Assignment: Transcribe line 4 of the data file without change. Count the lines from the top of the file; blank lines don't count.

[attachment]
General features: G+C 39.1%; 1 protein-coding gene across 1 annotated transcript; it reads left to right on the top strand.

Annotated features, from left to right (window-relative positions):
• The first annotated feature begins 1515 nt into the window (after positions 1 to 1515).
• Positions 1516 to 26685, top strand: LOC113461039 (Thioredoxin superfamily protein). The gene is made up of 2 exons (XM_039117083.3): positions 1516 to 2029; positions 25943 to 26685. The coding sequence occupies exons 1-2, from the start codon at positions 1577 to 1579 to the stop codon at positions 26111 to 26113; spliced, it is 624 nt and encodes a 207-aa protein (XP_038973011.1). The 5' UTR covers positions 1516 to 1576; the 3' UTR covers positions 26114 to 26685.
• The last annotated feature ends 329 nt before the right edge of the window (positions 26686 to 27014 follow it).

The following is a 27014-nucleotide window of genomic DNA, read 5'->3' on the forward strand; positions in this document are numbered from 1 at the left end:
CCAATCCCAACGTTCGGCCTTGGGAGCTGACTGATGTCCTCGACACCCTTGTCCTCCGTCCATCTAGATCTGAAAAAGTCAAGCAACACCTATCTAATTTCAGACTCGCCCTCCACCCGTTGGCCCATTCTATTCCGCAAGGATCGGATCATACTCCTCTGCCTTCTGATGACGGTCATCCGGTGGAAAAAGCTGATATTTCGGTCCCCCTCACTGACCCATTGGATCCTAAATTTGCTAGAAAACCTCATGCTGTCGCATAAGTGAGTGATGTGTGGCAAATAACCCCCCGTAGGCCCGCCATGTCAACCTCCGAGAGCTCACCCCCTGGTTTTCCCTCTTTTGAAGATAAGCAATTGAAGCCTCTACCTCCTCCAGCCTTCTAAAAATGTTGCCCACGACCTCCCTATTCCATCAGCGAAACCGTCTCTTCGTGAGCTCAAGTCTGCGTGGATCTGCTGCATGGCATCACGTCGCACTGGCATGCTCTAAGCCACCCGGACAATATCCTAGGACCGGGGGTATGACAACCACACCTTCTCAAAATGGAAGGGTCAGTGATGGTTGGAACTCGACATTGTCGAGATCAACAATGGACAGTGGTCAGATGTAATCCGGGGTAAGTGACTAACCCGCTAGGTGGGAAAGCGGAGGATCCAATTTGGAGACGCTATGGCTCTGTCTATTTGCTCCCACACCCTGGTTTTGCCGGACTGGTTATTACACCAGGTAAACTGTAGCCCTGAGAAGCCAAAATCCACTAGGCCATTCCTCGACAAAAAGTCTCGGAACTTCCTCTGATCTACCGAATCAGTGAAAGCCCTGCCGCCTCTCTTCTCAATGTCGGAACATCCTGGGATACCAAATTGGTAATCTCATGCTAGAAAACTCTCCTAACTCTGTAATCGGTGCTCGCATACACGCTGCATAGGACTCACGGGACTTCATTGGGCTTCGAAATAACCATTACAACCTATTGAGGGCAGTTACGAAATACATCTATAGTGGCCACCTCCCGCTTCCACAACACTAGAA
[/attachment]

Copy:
• Positions 1516 to 26685, top strand: LOC113461039 (Thioredoxin superfamily protein). The gene is made up of 2 exons (XM_039117083.3): positions 1516 to 2029; positions 25943 to 26685. The coding sequence occupies exons 1-2, from the start codon at positions 1577 to 1579 to the stop codon at positions 26111 to 26113; spliced, it is 624 nt and encodes a 207-aa protein (XP_038973011.1). The 5' UTR covers positions 1516 to 1576; the 3' UTR covers positions 26114 to 26685.